Their stories of red tape run the gamut from confusion to utter frustration and anger.
Even though a check for the government wasn’t due until the end of October, a business owner sent it in on Oct. 12. However, the government waited until Nov. 11 to cash the check and then sent the business owner a bill for late fees with interest.
Even after being certified organic by the government, several organic farmers said they still must go through a three-step process and fill out separate applications for the amount of each product.
The Canadian Federation of Independent Business shared these stories in its new Canada’s Red Tape Report, which estimated the total cost of regulation to Canadian businesses compared it to those in United States.
Businesses in Canada with fewer than five employees pay 45% more per employee at $5,942 to comply with government regulation than their U.S counterparts at $4,084, according to the CFIB.
One of the most startling findings was that 31% of business owners surveyed in Canada and 23% in the U.S. said if they had known the burden of complying with regulations, they may not have gone into business.
“Red tape is not just a nuisance,” said Laura Jones, CFIB executive vice president. “It’s a hidden tax that holds back our economy.”
The report gathered feedback from March to May 2012 from 8,562 small and medium-sized business owners across Canada.
The total cost of regulation in Canada is estimated at $31 billion a year, according to the CFIB. Since the group began its analysis in 2005, those costs have been relatively stable, the federation added, saying this is encouraging because it suggests that work at both the federal and provincial levels of government to control the growth of regulation is paying off.
Small businesses in the U.S. are coping with regulations in much high proportions. The total cost of regulation is estimated to be $198 billion a year. Still, given that the U.S. has roughly ten times the population of Canada, its total costs of regulation per capita are considerably lower, the CFIB said.
“Not all regulation is red tape, but businesses in both countries tell us regulatory costs could be reduced by about 30% without harming the important health and safety objectives of regulation,” Jones said. “That’s the equivalent of a $9 billion stimulus package each year in Canada with no downside.”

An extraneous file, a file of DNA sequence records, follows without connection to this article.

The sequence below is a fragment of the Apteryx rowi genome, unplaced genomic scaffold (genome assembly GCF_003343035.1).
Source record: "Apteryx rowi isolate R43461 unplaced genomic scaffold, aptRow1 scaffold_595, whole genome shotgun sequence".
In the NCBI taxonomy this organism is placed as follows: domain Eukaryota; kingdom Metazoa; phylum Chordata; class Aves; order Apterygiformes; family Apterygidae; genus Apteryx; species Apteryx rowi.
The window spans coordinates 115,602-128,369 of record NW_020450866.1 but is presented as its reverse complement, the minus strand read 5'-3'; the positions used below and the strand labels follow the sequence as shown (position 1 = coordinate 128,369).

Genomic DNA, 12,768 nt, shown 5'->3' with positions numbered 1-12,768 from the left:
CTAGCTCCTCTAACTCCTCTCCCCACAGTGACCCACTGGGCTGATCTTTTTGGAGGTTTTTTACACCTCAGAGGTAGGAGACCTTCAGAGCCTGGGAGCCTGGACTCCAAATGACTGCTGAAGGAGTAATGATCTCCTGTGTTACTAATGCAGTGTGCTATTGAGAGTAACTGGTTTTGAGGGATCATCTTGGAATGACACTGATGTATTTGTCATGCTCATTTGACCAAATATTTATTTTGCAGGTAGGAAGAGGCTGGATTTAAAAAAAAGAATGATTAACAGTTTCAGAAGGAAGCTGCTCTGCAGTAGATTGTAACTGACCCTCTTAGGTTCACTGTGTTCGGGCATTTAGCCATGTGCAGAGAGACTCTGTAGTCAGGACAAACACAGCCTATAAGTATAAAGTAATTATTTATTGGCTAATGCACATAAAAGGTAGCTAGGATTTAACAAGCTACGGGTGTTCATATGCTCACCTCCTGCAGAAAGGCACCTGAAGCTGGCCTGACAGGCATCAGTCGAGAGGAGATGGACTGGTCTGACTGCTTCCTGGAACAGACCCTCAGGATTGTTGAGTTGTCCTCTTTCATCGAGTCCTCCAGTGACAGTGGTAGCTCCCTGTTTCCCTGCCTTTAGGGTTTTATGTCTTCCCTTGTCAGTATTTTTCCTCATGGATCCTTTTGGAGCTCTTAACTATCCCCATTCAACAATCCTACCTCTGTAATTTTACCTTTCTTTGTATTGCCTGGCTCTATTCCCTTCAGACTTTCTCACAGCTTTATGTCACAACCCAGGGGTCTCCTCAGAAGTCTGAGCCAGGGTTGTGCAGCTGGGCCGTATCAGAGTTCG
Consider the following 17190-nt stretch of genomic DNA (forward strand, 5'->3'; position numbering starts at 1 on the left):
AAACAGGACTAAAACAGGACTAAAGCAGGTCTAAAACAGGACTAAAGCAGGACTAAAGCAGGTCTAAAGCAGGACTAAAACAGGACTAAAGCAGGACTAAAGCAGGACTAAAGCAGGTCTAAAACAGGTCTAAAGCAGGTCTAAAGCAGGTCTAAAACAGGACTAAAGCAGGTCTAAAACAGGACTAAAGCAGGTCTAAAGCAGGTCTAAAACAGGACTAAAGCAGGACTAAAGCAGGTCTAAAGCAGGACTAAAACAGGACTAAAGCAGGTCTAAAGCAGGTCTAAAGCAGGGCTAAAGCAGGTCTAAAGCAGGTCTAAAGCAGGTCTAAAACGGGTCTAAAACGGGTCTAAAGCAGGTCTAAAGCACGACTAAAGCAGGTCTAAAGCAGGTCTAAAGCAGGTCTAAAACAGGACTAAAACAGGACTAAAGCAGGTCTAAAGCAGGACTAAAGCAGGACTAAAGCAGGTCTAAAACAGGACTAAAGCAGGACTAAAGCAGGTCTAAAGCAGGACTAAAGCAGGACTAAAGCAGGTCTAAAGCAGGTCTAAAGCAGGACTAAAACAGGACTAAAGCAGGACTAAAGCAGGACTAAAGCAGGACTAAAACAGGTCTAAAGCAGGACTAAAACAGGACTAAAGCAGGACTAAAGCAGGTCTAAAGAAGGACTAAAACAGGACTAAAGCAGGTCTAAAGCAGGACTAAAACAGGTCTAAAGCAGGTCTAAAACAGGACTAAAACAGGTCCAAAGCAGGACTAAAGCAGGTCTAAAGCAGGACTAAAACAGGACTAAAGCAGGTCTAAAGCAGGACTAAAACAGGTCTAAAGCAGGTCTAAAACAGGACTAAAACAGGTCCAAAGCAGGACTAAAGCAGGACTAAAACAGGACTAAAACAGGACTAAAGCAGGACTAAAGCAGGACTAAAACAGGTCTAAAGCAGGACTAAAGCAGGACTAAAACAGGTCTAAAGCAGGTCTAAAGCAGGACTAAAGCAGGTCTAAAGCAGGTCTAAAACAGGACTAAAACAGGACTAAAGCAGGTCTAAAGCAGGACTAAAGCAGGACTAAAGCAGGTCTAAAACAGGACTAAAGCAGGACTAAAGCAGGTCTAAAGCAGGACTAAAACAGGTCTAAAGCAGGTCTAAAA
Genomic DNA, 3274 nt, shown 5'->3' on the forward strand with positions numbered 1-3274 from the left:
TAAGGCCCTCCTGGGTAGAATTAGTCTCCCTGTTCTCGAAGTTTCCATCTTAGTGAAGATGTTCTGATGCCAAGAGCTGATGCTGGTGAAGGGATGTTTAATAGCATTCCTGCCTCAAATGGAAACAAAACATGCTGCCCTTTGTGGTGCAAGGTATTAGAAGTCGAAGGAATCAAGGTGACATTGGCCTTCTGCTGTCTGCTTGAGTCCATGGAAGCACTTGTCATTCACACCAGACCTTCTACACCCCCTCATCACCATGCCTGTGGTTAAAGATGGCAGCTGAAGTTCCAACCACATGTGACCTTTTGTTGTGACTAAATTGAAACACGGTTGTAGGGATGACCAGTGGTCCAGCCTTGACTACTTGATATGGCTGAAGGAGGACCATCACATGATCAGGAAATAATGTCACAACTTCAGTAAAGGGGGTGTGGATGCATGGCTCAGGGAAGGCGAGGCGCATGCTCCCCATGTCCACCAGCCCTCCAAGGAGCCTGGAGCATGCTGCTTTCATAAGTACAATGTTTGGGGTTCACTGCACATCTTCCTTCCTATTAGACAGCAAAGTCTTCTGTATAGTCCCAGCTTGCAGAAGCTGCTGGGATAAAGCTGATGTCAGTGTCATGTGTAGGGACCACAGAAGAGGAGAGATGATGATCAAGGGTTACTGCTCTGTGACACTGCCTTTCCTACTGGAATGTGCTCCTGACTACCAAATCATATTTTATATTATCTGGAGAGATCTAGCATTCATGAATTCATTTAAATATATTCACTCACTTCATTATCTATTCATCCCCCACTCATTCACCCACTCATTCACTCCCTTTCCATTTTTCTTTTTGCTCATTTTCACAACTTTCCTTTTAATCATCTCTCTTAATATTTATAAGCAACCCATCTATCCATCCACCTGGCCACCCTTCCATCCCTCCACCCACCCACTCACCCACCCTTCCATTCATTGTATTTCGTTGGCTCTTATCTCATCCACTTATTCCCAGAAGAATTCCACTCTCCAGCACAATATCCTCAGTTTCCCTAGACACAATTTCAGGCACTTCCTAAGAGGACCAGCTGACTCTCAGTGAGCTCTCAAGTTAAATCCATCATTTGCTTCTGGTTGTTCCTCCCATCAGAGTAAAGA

The $149.7 billion Credit Union Central of Canada in Toronto said credit unions are strong supporters of local businesses and are familiar with the costly burdens that regulations create for small business owners.
“Canadian credit unions agree that a strong regulatory environment is important to protecting the savings and financial assets of Canadians. However, it is important that the regulations be clear in their application and tailored appropriately to the circumstances of small financial institutions,” said David Phillips, president/CEO of Canadian Central.
The credit union said it has also encouraged the federal government to consistently apply the small business lens concept introduced last year in the government’s Red Tape Reduction Action Plan to all new regulations.
“A small business lens requiring regulators to consider the impact of regulations on small business is a very important perspective to bring to regulation-making so that regulations can be designed to achieve their objectives without imposing excessive burdens on small businesses,” Phillips said.
The CFIB cited data from the SBA that showed in 2010, the agency said small businesses with fewer than 20 employees faced the largest burden in federal regulations, which was 36% higher than the costs incurred by larger firms with 500 or more employees.
Indeed, while efforts have been made by various levels of government to reduce the burden of regulation, the smallest businesses are still the hardest hit, according to the CFIB. Based on 2012 data, regulations cost Canadian businesses with fewer than five employees $5,942 per employee per year. This is over five times as much as the regulation cost of $1,146 per employee per year in businesses with at least 100 employees.
Among the reasons why smaller businesses pay more than their larger counterparts, is they tend to have fewer resources to devote to regulatory compliance. Larger businesses often have in-house resources devoted solely to regulatory monitoring and compliance.
The second reason why regulation hits the smallest firms hardest is that these businesses often operate in much more competitive industries than their larger counterparts, the CFIB said. In competitive business environments, there are fewer opportunities to pass along costs to customers.
While the CFIB’s report reveals that costs are still high to comply with regulations, Canada is listening to the frustrations from small business owners.
“Across the country, entrepreneurs have told me they’re very happy the federal government is making important and necessary changes to help Canada’s job creators,” Jones said. “The Prime Minister and his government get this issue, and deserve credit for their work that will make Canada more competitive in the long run.”